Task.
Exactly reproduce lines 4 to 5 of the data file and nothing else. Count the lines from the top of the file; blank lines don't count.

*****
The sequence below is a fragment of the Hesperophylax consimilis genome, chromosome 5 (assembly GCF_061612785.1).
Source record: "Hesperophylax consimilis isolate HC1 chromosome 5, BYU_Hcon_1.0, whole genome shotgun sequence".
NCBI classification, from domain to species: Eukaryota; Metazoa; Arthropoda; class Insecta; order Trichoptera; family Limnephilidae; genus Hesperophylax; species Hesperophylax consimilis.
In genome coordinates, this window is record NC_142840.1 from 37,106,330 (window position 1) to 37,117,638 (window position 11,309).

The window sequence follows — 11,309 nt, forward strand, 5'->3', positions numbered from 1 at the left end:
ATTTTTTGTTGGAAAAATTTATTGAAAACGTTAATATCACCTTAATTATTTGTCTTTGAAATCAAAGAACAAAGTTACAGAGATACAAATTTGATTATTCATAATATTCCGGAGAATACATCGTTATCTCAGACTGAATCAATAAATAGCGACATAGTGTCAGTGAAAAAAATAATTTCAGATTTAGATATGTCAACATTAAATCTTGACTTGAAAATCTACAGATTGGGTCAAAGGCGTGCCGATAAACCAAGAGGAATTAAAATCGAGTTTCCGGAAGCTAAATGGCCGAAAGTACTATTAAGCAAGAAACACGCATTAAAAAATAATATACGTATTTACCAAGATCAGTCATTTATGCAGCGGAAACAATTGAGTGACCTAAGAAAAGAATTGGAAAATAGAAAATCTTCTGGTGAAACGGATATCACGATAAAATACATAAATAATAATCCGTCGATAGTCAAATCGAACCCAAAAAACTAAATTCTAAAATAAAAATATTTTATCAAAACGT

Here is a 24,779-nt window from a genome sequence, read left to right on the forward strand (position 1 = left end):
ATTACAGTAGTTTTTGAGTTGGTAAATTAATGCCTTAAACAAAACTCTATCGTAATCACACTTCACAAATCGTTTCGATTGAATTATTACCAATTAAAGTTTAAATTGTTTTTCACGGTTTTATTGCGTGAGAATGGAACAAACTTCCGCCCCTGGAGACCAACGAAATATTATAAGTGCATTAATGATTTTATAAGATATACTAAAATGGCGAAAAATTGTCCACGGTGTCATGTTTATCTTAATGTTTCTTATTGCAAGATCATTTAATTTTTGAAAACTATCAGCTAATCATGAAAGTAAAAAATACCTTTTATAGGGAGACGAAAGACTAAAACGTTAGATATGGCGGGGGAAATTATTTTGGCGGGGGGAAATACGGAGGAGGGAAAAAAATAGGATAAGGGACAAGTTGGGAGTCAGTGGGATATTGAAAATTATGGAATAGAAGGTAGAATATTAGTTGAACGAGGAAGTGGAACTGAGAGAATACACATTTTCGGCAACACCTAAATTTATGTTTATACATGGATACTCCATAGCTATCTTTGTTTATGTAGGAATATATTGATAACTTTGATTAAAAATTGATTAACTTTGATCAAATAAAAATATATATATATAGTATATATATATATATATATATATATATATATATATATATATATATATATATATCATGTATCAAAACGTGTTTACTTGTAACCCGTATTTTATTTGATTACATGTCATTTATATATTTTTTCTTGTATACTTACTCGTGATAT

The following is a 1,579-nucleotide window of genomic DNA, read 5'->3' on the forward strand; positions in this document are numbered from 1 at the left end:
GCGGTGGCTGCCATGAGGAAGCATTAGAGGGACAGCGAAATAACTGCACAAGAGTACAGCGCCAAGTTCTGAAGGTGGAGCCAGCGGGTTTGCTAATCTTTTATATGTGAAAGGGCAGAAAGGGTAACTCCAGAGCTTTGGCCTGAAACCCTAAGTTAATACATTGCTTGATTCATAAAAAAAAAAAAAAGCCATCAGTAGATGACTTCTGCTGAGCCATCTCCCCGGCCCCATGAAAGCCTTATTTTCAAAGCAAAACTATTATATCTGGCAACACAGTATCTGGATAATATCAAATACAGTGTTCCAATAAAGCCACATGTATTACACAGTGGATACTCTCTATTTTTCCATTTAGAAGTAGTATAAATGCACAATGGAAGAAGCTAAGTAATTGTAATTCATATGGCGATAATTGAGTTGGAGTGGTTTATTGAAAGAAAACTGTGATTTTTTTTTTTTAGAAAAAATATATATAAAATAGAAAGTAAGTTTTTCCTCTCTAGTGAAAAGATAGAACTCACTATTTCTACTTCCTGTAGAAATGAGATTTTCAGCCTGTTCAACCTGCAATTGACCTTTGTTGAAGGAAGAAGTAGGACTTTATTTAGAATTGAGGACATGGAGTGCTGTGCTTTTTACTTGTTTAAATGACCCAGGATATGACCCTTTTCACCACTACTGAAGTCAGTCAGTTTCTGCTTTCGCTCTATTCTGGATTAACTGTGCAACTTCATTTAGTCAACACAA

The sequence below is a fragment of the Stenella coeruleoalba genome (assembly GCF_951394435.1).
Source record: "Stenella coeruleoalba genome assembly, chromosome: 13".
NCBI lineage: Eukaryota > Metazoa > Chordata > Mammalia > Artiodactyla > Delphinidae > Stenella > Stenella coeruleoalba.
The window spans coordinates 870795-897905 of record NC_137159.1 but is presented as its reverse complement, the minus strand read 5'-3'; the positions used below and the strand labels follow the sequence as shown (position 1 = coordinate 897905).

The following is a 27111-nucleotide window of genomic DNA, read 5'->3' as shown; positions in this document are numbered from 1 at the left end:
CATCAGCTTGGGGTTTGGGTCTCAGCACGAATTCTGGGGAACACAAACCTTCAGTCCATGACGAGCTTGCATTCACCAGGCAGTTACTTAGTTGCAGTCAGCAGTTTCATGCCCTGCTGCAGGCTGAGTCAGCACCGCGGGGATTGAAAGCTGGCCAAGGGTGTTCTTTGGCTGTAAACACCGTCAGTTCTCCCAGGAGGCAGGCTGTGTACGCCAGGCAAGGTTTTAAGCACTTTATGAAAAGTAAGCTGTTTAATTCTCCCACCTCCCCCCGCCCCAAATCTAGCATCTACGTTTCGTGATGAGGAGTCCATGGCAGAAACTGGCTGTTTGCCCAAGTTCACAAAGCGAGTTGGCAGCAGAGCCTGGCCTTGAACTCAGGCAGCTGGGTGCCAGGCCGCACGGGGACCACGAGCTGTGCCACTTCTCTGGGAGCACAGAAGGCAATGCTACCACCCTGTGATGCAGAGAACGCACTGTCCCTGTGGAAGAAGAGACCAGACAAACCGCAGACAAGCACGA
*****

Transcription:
In genome coordinates, this window is record NC_142840.1 from 37,106,330 (window position 1) to 37,117,638 (window position 11,309).

The window sequence follows — 11,309 nt, forward strand, 5'->3', positions numbered from 1 at the left end: